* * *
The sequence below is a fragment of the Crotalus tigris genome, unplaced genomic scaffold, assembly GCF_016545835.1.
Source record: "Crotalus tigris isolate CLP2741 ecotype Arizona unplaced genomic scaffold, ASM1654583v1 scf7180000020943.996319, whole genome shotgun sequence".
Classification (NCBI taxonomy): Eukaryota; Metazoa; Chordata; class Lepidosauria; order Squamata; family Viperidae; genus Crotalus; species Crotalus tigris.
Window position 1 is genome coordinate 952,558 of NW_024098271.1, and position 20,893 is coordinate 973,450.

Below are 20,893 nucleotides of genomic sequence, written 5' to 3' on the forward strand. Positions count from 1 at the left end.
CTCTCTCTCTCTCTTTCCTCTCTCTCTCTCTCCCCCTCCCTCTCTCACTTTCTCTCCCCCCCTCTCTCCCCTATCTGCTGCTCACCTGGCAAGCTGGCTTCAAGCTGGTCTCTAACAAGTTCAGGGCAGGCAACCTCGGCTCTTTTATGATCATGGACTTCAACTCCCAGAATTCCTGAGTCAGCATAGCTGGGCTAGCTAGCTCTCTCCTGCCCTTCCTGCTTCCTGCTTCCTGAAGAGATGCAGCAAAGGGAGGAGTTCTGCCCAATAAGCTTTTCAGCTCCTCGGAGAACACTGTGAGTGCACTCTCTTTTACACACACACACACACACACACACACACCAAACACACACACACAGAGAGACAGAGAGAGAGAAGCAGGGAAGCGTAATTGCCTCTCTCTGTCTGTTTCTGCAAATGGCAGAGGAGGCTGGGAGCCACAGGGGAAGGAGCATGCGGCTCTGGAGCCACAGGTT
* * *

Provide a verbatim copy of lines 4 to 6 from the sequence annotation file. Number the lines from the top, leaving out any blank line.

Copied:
Window position 1 is genome coordinate 952,558 of NW_024098271.1, and position 20,893 is coordinate 973,450.

Below are 20,893 nucleotides of genomic sequence, written 5' to 3' on the forward strand. Positions count from 1 at the left end.
CTCTCTCTCTCTCTTTCCTCTCTCTCTCTCTCCCCCTCCCTCTCTCACTTTCTCTCCCCCCCTCTCTCCCCTATCTGCTGCTCACCTGGCAAGCTGGCTTCAAGCTGGTCTCTAACAAGTTCAGGGCAGGCAACCTCGGCTCTTTTATGATCATGGACTTCAACTCCCAGAATTCCTGAGTCAGCATAGCTGGGCTAGCTAGCTCTCTCCTGCCCTTCCTGCTTCCTGCTTCCTGAAGAGATGCAGCAAAGGGAGGAGTTCTGCCCAATAAGCTTTTCAGCTCCTCGGAGAACACTGTGAGTGCACTCTCTTTTACACACACACACACACACACACACACACCAAACACACACACACAGAGAGACAGAGAGAGAGAAGCAGGGAAGCGTAATTGCCTCTCTCTGTCTGTTTCTGCAAATGGCAGAGGAGGCTGGGAGCCACAGGGGAAGGAGCATGCGGCTCTGGAGCCACAGGTT